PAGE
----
The organization's purpose is also relevant. Public charities actively run programs, such as homeless shelters or educational events. They must represent the public interest, which is why they're able to apply for federal funding and grants. Private foundations, on the other hand, generally support public charities or other foundations with grants, but there are exceptions, such as corporate-run foundations (which are a legal entity completely separate from, but wholly funded by, a parent for-profit company). Furthermore, foundations can be established as either a charitable trust (which disburses grants) or a nonprofit corporation (which is generally more active than a trust) [source: Foundation Center]. Though foundations might enjoy an air of mystery, with a tightly-held governance and slightly less oversight, they must still demonstrate that they're an exclusively charitable purpose.

By now, you might be wondering: Who pays for all of this? Read on to find out how public charities and private foundations are funded.


Show Us the (Tax-Deductible) Money

Individuals can get tax deductions from donations to public charities.
Individuals can get tax deductions from donations to public charities.
Lisa Romerein/Getty Images

At this point, you should have ideas about funding. Public charities seek public support from government grants, individual donors, private foundations and other public charities. At least 33 percent of revenue must come from small donors that each give less than 2 percent of the organization's annual funding. Foundations rely on private donations from a small group, individual, family or corporation [source: McRay].

Public charities have a few advantages over private foundations. They might find it easier to attract support from financially savvy individuals, since individual financial contributors can write off donations up to 50 percent of their income. However, the tax deduction limit for individual donors to private foundations is 30 percent. The amount of the donation itself isn't limited in either case, just the portion that qualifies for tax deduction [source: Foundation Group]. Public charities have slightly easier tax filing if gross revenue doesn't exceed $25,000; public charities with higher revenues and private foundations must file the more complex Form 990-PF. Because of these benefits, public charities must prove their qualifications for the designation, or they'll be considered a private foundation by default.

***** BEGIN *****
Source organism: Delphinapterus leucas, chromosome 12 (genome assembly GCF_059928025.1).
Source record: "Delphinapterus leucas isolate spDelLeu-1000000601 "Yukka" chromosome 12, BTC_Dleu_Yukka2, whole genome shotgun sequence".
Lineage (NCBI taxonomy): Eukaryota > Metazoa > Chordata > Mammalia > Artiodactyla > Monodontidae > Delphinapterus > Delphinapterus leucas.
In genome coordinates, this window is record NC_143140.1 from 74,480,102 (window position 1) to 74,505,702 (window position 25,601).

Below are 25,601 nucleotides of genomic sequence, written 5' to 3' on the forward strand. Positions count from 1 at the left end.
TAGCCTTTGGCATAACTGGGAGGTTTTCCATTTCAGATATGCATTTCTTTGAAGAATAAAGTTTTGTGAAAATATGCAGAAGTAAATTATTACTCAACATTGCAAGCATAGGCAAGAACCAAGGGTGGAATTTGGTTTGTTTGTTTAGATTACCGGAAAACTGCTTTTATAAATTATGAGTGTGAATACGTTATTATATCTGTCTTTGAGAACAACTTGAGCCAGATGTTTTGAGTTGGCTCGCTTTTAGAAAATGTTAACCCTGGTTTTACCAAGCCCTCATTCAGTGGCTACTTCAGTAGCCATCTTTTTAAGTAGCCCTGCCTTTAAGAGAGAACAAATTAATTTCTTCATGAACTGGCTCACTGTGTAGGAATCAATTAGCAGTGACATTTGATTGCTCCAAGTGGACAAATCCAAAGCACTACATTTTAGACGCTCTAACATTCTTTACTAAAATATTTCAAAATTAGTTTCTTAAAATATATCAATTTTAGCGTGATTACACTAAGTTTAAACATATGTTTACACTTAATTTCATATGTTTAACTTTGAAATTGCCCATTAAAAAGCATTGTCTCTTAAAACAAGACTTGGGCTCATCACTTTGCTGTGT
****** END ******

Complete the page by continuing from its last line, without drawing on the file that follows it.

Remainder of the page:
Private foundations do have some advantages, however; for instance, they can be run by families or individuals related by business. There are also less strict funding restrictions, though they have to demonstrate they're actually using their resources; the IRS requires minimum asset distributions of 5 percent annually [source: McRay].

What if neither of these options suits your needs? Earlier, we mentioned a third type of 501(c)(3), the private operating foundation, which has an administration similar to a foundation, but operates its own active programs. The rules are especially strict, though. A private operating foundation must demonstrate that it qualifies for the benefits of public charities while adhering to the governance regulations of private foundations.

When you've got your board together and your documentation in order, it's time to do some good. Our Lots More Information section has links to other articles about charities, nonprofits, public service and volunteering to keep your motivation going.


Lots More Information

Related HowStuffWorks Articles

More Great Links

  • Foundation Center. "What is a Foundation?" 2010. (March 23, 2010)
  • Foundation Group. "Does Nonprofit, 501(c)(3) and Tax-Exempt all Mean the Same Thing?" 2010. (March 14, 2010)
  • Foundation Group. "What are the Tax Exemption Categories?" 2010. (March 14, 2010)
  • Foundation Group. "What is a 501(c)(3)?" 2010. (March 14, 2010)
  • Foundation Group. "What is the first step in starting a nonprofit?" 2010. (March 14, 2010)
  • IRS. "Filing Requirements - Exempt Organizations." Dec. 7, 2009. (March 23, 2010),,id=96103,00.html
  • Kadlec, Dan. "Nonprofit Squeeze: Donations Down, Volunteers Up." Time. March 19, 2009. (March 23, 2010),9171,1886544,00.html
  • McRay, Greg. "The Dirty (Half) Dozen Nonprofit No-Nos." Foundation Group. June 9, 2009. (March 14, 2010)
  • McRay, Greg. "Public Charity vs. Private Foundation." Foundation Group. May 26, 2009. (March 14, 2010)